- A judge has ruled Toys R Us can move forward with its plan to liquidate, despite a joint motion from suppliers, including Mattel, Playmobil and Lego, objecting to the retailer's "wind down motion" as it shutters stores across the U.S.
- Vendors argued Toys R Us should return their inventory, rather than using it to liquidate and pay its creditors. The retailer also said it could return items in transit to suppliers, but at the manufacturers' expense.
- Lego, which describes itself as a "significant vendor" to Toys R Us, said in a court document the toy retailer owes Lego more than $30 million. Playmobil says Toys R Us owes it $500,000.
With the toy retailer moving ahead with its liquidation plans, suppliers are left with missing payments and missing inventory.
Vendors will only get their in-transit items returned if they were shipped in a single container. But if goods were shipped in a mixed container, Toys R Us attorneys say there's no guarantee the suppliers will get their inventory back.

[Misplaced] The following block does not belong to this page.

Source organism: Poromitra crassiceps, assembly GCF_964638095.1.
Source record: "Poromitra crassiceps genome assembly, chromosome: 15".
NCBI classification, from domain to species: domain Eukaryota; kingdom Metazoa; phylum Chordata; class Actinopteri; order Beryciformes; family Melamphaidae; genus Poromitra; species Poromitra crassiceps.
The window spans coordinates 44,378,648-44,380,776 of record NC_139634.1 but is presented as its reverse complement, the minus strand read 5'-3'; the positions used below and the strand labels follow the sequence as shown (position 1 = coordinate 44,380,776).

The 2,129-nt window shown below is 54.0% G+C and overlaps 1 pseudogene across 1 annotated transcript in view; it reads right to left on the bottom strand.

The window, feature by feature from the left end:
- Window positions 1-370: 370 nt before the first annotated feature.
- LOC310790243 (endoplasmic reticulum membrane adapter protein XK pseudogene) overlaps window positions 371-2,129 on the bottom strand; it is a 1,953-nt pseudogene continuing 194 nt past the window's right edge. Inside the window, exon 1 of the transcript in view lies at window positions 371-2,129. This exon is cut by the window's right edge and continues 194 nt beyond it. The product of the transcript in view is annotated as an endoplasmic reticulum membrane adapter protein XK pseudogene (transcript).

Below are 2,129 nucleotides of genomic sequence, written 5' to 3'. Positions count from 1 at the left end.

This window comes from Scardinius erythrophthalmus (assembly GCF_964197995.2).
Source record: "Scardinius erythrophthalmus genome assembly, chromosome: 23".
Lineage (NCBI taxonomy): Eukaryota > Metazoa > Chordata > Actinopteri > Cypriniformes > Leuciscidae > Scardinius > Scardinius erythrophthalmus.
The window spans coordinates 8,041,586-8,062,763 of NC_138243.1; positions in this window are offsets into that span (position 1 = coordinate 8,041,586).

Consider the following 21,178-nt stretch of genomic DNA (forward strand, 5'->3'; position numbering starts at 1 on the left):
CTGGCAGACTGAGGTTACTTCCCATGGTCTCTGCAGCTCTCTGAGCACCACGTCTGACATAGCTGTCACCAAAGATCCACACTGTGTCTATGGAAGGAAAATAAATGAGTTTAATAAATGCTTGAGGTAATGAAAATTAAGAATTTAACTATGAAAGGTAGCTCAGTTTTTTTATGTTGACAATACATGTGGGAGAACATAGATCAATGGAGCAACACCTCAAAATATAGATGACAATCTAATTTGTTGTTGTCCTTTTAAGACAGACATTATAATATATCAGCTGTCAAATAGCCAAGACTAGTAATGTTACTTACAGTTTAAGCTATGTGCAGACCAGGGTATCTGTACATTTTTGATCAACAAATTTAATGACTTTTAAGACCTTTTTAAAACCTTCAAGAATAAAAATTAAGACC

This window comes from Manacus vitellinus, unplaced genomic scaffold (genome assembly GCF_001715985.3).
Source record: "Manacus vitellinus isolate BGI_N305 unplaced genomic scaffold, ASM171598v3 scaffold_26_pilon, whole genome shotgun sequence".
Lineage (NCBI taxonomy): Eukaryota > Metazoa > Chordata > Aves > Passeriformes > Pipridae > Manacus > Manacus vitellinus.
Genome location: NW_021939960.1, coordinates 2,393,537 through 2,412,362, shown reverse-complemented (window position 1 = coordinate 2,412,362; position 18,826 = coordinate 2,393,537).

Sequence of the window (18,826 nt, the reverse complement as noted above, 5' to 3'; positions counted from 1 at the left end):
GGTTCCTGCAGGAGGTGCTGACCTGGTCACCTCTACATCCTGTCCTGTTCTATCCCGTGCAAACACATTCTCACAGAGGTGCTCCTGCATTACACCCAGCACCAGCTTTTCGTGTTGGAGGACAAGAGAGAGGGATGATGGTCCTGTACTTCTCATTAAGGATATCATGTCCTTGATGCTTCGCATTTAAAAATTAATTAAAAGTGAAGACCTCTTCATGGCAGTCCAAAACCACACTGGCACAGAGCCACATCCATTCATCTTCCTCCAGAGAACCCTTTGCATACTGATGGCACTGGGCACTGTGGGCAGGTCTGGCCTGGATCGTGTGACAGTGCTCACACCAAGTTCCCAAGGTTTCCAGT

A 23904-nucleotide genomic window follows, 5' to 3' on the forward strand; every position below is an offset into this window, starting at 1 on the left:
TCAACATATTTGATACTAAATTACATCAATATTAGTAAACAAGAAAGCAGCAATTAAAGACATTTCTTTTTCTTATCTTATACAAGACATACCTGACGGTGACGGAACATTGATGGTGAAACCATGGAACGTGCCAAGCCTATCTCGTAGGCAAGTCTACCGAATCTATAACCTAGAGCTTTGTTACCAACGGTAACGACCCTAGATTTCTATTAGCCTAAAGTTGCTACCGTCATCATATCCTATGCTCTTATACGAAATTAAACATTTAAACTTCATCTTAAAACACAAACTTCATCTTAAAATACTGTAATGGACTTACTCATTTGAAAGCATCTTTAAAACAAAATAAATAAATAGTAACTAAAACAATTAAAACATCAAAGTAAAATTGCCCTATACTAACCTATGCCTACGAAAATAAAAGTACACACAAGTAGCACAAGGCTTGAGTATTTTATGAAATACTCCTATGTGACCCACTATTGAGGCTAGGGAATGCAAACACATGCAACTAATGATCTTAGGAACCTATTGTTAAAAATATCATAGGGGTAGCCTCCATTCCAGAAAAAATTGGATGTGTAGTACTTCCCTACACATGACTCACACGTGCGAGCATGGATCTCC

For vendors to bounce back, they'll need a robust risk management strategy, strong financial health and alternative customers or marketplaces to sell their goods.
A proactive risk management strategy would include "what-if" scenarios for a shipment damaged in transit, or a customer going out of business. News last September of Toys R Us filing for bankruptcy was a signal to vendors of the urgency to develop a back-up plan for the retailer closing its doors.
Just as companies diversify their supply base and avoid single sourcing, vendors must also diversify their customer base, especially as retailers left and right are filing for bankruptcy.
As one of the last remaining specialty toy retailers in the U.S., toy suppliers will no doubt take a hit from Toys R Us' closure. Lego says the decision to liquidate will cause "inevitable harm ... on all the company's stakeholders."
The liquidation will be especially taxing on small toymakers — possibly so much so that it drives them out of business. Smaller business naturally have smaller inventories and less capital. If a container or two is never returned, that could be a significant cut of the supplier's inventory. Similarly, a single payment could make or break a small supplier's budget.